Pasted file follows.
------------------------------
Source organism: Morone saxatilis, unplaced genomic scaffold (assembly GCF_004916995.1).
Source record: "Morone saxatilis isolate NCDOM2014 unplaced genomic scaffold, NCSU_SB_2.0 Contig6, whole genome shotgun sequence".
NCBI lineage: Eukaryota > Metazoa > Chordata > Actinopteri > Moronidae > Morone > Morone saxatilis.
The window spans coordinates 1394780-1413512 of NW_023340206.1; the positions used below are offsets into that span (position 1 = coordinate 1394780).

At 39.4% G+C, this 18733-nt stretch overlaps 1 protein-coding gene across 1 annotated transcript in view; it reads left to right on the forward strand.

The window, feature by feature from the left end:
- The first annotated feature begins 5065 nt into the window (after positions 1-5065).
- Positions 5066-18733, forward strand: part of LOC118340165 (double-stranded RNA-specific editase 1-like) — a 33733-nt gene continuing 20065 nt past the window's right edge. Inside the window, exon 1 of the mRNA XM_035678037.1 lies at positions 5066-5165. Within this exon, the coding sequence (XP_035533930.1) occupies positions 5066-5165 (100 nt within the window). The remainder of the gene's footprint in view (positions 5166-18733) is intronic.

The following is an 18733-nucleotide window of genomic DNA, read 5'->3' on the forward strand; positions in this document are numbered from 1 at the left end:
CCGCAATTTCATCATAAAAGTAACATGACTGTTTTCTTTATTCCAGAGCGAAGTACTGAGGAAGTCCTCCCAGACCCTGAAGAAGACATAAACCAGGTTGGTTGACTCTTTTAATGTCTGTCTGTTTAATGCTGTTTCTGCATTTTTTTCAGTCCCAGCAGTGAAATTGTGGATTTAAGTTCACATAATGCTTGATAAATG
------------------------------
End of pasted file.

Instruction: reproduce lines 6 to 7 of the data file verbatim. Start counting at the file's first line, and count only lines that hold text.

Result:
The window, feature by feature from the left end:
- The first annotated feature begins 5065 nt into the window (after positions 1-5065).